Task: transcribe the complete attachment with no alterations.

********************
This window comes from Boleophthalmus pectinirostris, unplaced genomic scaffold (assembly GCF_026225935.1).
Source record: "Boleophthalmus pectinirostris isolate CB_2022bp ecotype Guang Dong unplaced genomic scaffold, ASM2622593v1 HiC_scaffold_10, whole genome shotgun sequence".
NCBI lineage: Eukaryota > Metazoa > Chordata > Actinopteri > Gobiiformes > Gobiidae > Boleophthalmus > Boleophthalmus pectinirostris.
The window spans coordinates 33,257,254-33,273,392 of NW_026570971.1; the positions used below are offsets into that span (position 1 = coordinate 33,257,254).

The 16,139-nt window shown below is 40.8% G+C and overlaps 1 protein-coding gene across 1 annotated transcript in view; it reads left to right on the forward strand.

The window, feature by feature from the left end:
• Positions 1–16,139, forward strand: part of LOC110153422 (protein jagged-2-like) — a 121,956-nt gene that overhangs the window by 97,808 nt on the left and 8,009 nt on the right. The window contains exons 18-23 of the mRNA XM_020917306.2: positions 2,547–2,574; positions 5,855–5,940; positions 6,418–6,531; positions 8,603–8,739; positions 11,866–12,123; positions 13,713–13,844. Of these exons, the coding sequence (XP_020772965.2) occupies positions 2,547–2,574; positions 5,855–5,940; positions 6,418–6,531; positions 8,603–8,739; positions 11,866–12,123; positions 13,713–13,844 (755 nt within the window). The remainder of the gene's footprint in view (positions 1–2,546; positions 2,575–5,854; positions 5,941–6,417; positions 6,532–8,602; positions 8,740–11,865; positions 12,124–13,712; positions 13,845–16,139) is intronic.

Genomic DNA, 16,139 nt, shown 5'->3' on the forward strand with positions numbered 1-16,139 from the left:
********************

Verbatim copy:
This window comes from Boleophthalmus pectinirostris, unplaced genomic scaffold (assembly GCF_026225935.1).
Source record: "Boleophthalmus pectinirostris isolate CB_2022bp ecotype Guang Dong unplaced genomic scaffold, ASM2622593v1 HiC_scaffold_10, whole genome shotgun sequence".
NCBI lineage: Eukaryota > Metazoa > Chordata > Actinopteri > Gobiiformes > Gobiidae > Boleophthalmus > Boleophthalmus pectinirostris.
The window spans coordinates 33,257,254-33,273,392 of NW_026570971.1; the positions used below are offsets into that span (position 1 = coordinate 33,257,254).

The 16,139-nt window shown below is 40.8% G+C and overlaps 1 protein-coding gene across 1 annotated transcript in view; it reads left to right on the forward strand.

The window, feature by feature from the left end:
• Positions 1–16,139, forward strand: part of LOC110153422 (protein jagged-2-like) — a 121,956-nt gene that overhangs the window by 97,808 nt on the left and 8,009 nt on the right. The window contains exons 18-23 of the mRNA XM_020917306.2: positions 2,547–2,574; positions 5,855–5,940; positions 6,418–6,531; positions 8,603–8,739; positions 11,866–12,123; positions 13,713–13,844. Of these exons, the coding sequence (XP_020772965.2) occupies positions 2,547–2,574; positions 5,855–5,940; positions 6,418–6,531; positions 8,603–8,739; positions 11,866–12,123; positions 13,713–13,844 (755 nt within the window). The remainder of the gene's footprint in view (positions 1–2,546; positions 2,575–5,854; positions 5,941–6,417; positions 6,532–8,602; positions 8,740–11,865; positions 12,124–13,712; positions 13,845–16,139) is intronic.

Genomic DNA, 16,139 nt, shown 5'->3' on the forward strand with positions numbered 1-16,139 from the left: